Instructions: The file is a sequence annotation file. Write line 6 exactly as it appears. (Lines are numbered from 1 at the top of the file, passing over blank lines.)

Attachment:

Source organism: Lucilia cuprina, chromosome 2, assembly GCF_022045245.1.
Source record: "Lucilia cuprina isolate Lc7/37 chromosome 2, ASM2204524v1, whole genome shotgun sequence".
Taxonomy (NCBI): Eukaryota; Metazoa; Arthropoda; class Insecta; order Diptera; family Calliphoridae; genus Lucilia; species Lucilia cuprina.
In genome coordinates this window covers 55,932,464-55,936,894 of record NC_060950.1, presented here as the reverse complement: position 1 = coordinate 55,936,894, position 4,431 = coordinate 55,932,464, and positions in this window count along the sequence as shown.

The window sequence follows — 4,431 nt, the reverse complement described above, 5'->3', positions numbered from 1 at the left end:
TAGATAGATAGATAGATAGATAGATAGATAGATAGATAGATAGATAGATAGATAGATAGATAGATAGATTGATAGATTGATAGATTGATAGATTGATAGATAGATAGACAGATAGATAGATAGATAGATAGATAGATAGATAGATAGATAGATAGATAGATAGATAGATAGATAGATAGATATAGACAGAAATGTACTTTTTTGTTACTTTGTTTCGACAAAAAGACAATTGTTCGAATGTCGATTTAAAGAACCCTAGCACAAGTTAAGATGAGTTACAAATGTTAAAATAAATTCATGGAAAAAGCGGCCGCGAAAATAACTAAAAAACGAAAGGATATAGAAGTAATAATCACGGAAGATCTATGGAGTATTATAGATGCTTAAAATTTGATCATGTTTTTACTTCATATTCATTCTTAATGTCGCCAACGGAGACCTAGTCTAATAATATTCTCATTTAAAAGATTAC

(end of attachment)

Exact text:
TAGATAGATAGATAGATAGATAGATAGATAGATAGATAGATAGATAGATAGATAGATAGATAGATAGATTGATAGATTGATAGATTGATAGATTGATAGATAGATAGACAGATAGATAGATAGATAGATAGATAGATAGATAGATAGATAGATAGATAGATAGATAGATAGATAGATAGATATAGACAGAAATGTACTTTTTTGTTACTTTGTTTCGACAAAAAGACAATTGTTCGAATGTCGATTTAAAGAACCCTAGCACAAGTTAAGATGAGTTACAAATGTTAAAATAAATTCATGGAAAAAGCGGCCGCGAAAATAACTAAAAAACGAAAGGATATAGAAGTAATAATCACGGAAGATCTATGGAGTATTATAGATGCTTAAAATTTGATCATGTTTTTACTTCATATTCATTCTTAATGTCGCCAACGGAGACCTAGTCTAATAATATTCTCATTTAAAAGATTAC